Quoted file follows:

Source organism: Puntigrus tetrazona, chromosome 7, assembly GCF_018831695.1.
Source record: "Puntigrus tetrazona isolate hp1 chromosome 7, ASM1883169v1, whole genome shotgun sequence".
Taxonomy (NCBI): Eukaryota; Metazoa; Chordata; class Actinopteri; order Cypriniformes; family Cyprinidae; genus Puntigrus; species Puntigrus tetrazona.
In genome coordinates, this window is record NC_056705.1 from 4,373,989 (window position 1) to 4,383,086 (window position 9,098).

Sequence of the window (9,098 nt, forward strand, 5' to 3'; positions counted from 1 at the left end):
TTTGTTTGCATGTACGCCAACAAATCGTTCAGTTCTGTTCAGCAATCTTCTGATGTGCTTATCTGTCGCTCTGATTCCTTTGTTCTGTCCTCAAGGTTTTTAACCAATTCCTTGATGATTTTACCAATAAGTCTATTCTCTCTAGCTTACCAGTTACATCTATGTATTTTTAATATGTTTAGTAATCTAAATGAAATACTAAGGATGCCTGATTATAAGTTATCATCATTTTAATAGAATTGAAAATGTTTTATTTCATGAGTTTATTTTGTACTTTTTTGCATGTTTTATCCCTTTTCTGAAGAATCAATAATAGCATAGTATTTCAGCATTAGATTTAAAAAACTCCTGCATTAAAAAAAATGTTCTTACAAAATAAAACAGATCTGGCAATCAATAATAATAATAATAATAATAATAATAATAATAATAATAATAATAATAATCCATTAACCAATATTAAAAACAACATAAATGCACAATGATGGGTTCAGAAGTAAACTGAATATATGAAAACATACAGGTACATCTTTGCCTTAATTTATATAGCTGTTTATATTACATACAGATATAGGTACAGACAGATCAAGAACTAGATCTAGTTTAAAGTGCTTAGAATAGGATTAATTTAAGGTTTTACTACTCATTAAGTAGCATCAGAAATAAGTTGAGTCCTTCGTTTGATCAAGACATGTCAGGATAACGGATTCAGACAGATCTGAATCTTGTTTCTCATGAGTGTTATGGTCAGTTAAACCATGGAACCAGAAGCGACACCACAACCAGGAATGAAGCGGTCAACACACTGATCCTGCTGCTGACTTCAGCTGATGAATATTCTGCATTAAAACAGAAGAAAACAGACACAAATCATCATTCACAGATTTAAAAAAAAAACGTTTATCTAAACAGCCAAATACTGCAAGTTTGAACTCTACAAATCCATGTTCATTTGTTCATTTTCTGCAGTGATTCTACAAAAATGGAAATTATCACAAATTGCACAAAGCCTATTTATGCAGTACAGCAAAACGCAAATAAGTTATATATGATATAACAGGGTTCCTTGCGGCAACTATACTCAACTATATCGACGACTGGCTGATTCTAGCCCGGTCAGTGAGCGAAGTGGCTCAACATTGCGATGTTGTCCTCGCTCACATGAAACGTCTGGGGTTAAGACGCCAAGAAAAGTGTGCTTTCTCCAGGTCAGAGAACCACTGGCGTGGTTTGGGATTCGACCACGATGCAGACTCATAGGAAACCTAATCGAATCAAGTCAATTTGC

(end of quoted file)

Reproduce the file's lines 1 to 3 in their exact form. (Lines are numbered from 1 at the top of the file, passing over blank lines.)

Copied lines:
Source organism: Puntigrus tetrazona, chromosome 7, assembly GCF_018831695.1.
Source record: "Puntigrus tetrazona isolate hp1 chromosome 7, ASM1883169v1, whole genome shotgun sequence".
Taxonomy (NCBI): Eukaryota; Metazoa; Chordata; class Actinopteri; order Cypriniformes; family Cyprinidae; genus Puntigrus; species Puntigrus tetrazona.